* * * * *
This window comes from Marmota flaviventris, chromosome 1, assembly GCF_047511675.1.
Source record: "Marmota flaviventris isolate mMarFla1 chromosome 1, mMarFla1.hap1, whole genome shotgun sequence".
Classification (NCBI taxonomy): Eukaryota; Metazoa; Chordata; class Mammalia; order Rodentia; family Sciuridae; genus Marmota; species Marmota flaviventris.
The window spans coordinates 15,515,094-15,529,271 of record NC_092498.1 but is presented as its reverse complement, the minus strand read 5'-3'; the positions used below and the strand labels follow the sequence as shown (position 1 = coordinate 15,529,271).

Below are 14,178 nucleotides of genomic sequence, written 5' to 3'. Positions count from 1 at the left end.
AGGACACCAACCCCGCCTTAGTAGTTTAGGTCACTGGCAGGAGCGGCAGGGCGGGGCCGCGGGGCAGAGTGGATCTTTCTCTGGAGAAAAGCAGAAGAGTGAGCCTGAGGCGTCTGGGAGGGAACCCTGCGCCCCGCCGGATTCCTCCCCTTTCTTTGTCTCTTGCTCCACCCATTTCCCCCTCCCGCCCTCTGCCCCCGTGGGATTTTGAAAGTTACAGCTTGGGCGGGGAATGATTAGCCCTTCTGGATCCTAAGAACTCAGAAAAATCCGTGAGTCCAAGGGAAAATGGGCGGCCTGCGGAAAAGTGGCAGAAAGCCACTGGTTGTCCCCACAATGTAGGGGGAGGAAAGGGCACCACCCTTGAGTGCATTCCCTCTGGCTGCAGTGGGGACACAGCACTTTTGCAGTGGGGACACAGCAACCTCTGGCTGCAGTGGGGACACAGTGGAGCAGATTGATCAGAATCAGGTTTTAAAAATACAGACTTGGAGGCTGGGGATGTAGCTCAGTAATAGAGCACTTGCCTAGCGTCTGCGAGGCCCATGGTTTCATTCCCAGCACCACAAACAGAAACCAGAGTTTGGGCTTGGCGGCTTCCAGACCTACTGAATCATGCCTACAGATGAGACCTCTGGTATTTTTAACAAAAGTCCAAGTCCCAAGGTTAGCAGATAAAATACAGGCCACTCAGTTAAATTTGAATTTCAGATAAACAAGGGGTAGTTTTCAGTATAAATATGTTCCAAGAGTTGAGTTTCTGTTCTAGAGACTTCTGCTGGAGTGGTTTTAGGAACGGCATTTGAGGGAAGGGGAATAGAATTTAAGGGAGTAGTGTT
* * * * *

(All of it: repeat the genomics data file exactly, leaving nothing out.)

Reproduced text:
This window comes from Marmota flaviventris, chromosome 1, assembly GCF_047511675.1.
Source record: "Marmota flaviventris isolate mMarFla1 chromosome 1, mMarFla1.hap1, whole genome shotgun sequence".
Classification (NCBI taxonomy): Eukaryota; Metazoa; Chordata; class Mammalia; order Rodentia; family Sciuridae; genus Marmota; species Marmota flaviventris.
The window spans coordinates 15,515,094-15,529,271 of record NC_092498.1 but is presented as its reverse complement, the minus strand read 5'-3'; the positions used below and the strand labels follow the sequence as shown (position 1 = coordinate 15,529,271).

Below are 14,178 nucleotides of genomic sequence, written 5' to 3'. Positions count from 1 at the left end.
AGGACACCAACCCCGCCTTAGTAGTTTAGGTCACTGGCAGGAGCGGCAGGGCGGGGCCGCGGGGCAGAGTGGATCTTTCTCTGGAGAAAAGCAGAAGAGTGAGCCTGAGGCGTCTGGGAGGGAACCCTGCGCCCCGCCGGATTCCTCCCCTTTCTTTGTCTCTTGCTCCACCCATTTCCCCCTCCCGCCCTCTGCCCCCGTGGGATTTTGAAAGTTACAGCTTGGGCGGGGAATGATTAGCCCTTCTGGATCCTAAGAACTCAGAAAAATCCGTGAGTCCAAGGGAAAATGGGCGGCCTGCGGAAAAGTGGCAGAAAGCCACTGGTTGTCCCCACAATGTAGGGGGAGGAAAGGGCACCACCCTTGAGTGCATTCCCTCTGGCTGCAGTGGGGACACAGCACTTTTGCAGTGGGGACACAGCAACCTCTGGCTGCAGTGGGGACACAGTGGAGCAGATTGATCAGAATCAGGTTTTAAAAATACAGACTTGGAGGCTGGGGATGTAGCTCAGTAATAGAGCACTTGCCTAGCGTCTGCGAGGCCCATGGTTTCATTCCCAGCACCACAAACAGAAACCAGAGTTTGGGCTTGGCGGCTTCCAGACCTACTGAATCATGCCTACAGATGAGACCTCTGGTATTTTTAACAAAAGTCCAAGTCCCAAGGTTAGCAGATAAAATACAGGCCACTCAGTTAAATTTGAATTTCAGATAAACAAGGGGTAGTTTTCAGTATAAATATGTTCCAAGAGTTGAGTTTCTGTTCTAGAGACTTCTGCTGGAGTGGTTTTAGGAACGGCATTTGAGGGAAGGGGAATAGAATTTAAGGGAGTAGTGTT